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The joy of scholarship

by Jan Gillis ('07)

Summa cum laude 2011 graduate Eden Parks

Phi Beta Kappa nod is the capstone of my cherished Madison Experience

By Eden Parks ('11)
From Fall 2011

My Madison Experience had its shares of ups and downs. I have berated myself for choosing an overly full schedule to ensure I could take an extra class with a favorite professor. The same professor would share precious moments after class and offer encouragement, advice or hard-won praise. Sometimes I would exhaust myself by working into the early hours of the morning at Carrier Library. My reward—an exam sporting a better-than-expected grade. I'd walk across the Quad grimacing at the fact that, once again, I changed a correct response on a test to the wrong answer and recognized my misstep as soon as I turned in my paper. I gained the valuable lesson of not taking everything quite so seriously.Every so often, the college experiences that create the most personal exasperation can transform into sources of delight.

There are also the Madison memories that are completely wonderful from start to finish: Becoming friends with people who have similar goals is high on that list. The most significant of my memorable Madison events occurred unexpectedly in my senior year when I received recognition from the Phi Beta Kappa Society, the nation's oldest and most prestigious academic honor society. I was excited and gratified by this honor. There is a certain level of pride knowing that the years of effort I put into studying did not go unnoticed or unappreciated.

Induction banquet honors alumna and inductee Constance N. Wilson
As a member of the 2011 initiates into the Xi of Virginia JMU Phi Beta Kappa chapter, I attended an induction banquet for student inductees on March 18. It was a privilege to be in the company of JMU alumna and inductee Constance N. Wilson, M.D., a pioneer in medical research and founder of Endacea Inc., an emerging biopharmaceutical company. Wilson spoke eloquently about her gratitude for the gift of insight and the importance and rewards of using intellectual abilities for the benefit of others.

The 2011 inductees were read the words of Charles Evans Hughes, the 11th Chief Justice of the United States Supreme Court; and those, too, have stayed in my mind: "The particular interest of Phi Beta Kappa is in liberal education. Whatever debate there may be as to its exact definition, it means the development by careful training of the capacity to appreciate what has been done and thought, the ability to make worthwhile appraisals of achievements, doctrines, theories, proposals. It is liberal because it emancipates. It signifies freedom from the tyranny of ignorance and, from what is worse, the dominion of folly. Learning is not its aim, so much as intelligence served by learning ... At this time, when the world stands in need of every influence, which favors intellectual discipline and achievement, the service of Phi Beta Kappa is of heightened value. It holds aloft the old banner of scholarship; to the students who have turned aside from easier paths and, by their talent and fidelity, have proved themselves to be worthy, it gives the fitting recognition of a special distinction."

JMU's involved professors encourage scholarship
The weighty notion that a liberal education emancipates individuals defines my Madison Experience. Knowledge acquired is so much more than facts and figures. My studies as an English major have led me to develop a great deal as an individual. The exposure to different ideologies, cultures and worldviews has helped me to discern aspects of myself I would not have considered otherwise. This self-realization has been one of the greatest driving forces and the greatest benefit of my college education. Intellectual development has a tangible nature. Looking back on my freshman-year essays—which seemed very clever at the time—I shudder at my inexperience. Now, I look at the world I am entering and realize that, yes, the human family does need freedom from "folly" on so many levels. I know that it is incumbent on each of us to contribute to a better future.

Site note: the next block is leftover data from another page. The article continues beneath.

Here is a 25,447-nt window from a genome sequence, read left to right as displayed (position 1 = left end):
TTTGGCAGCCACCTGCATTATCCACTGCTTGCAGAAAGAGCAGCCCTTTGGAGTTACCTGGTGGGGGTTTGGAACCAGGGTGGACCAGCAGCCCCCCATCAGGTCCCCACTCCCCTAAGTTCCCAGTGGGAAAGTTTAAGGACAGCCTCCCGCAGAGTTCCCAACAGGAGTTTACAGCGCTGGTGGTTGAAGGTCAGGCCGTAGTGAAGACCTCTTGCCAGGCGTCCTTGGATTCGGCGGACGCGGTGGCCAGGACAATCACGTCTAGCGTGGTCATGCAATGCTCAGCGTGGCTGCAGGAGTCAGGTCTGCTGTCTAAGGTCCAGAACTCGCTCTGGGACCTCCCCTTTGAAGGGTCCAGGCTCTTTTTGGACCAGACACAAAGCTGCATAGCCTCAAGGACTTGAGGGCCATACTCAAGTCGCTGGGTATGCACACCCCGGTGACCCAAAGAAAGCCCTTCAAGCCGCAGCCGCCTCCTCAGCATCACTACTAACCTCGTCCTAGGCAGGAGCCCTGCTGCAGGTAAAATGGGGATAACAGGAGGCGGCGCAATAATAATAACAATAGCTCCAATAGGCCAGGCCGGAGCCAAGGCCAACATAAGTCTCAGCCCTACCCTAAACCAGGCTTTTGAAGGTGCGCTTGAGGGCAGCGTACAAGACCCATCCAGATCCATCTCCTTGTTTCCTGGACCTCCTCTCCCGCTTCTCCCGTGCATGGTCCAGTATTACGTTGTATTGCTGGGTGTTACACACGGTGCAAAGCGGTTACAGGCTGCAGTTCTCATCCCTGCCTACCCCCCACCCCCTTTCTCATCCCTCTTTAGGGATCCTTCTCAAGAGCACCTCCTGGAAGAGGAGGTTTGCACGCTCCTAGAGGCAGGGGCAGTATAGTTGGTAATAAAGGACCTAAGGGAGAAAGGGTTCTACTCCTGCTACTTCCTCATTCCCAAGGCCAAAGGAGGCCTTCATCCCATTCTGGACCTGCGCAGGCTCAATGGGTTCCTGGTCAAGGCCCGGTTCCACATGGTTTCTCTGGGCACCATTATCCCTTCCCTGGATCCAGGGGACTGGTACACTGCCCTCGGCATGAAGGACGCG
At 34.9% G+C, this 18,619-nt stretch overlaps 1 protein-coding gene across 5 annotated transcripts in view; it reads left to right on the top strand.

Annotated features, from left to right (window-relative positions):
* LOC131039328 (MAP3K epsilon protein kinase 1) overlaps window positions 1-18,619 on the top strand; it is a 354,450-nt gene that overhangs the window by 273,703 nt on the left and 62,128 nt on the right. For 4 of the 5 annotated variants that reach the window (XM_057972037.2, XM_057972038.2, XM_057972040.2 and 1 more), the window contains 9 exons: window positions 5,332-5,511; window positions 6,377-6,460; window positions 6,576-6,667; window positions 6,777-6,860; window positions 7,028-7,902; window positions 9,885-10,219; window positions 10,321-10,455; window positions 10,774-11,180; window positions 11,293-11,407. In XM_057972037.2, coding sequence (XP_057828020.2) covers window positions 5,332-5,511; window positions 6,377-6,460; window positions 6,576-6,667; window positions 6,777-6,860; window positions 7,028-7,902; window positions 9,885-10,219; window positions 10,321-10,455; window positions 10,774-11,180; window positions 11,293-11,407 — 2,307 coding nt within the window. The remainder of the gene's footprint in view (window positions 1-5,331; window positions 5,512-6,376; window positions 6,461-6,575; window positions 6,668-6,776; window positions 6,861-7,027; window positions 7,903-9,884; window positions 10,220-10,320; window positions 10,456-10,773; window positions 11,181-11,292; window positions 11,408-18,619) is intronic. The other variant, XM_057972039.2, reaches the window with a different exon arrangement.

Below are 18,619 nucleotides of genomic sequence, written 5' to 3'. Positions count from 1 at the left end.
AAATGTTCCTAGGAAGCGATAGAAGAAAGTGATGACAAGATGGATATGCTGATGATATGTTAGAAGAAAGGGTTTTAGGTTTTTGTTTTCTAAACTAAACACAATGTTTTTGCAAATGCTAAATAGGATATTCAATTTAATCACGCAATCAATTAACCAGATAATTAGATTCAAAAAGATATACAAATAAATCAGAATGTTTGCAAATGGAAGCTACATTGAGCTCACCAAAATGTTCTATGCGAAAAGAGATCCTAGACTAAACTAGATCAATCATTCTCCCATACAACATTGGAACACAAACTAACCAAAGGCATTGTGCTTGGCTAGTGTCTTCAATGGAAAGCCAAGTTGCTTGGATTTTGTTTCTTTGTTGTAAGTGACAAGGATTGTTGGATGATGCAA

Finally, I am humbled by the knowledge that the interest, aid and appreciation I received from my professors was not because of a Phi Beta Kappa status. From day one of classes, I saw JMU professors making a real investment in their students. It was obvious they were in class because they loved to teach. From courses on the Gothic Novel to 17th-Century British Poetry, from Excursions in German Literature to Dante, from Creative Writing to the History of the English Language, my professors made each and every session a wonderful journey into the realm of scholarship.

Beyond the honor of now belonging to a prestigious few, I can say that I have come to value those intellectual experiences as my Madison legacy. For me, and I imagine for my fellow inductees, Phi Beta Kappa's acknowledgement is the capstone on an already cherished college experience.

About the Author Eden Parks ('11) earned her bachelor's degree in English summa cum laude. She won the 2011 JMU Department of English Award for Excellence in the Study of Creative Writing - Fiction. She also participated in and wrote original poetry for the Edith J. Carrier Arboretum's National Poetry Month program, Poet-Tree reading. Parks was a technology assistant at JMU's Carrier Library, and she plans to attend graduate school at the University of Maryland to earn a master's in library science.

Published: Thursday, March 1, 2012

Last Updated: Thursday, October 20, 2016

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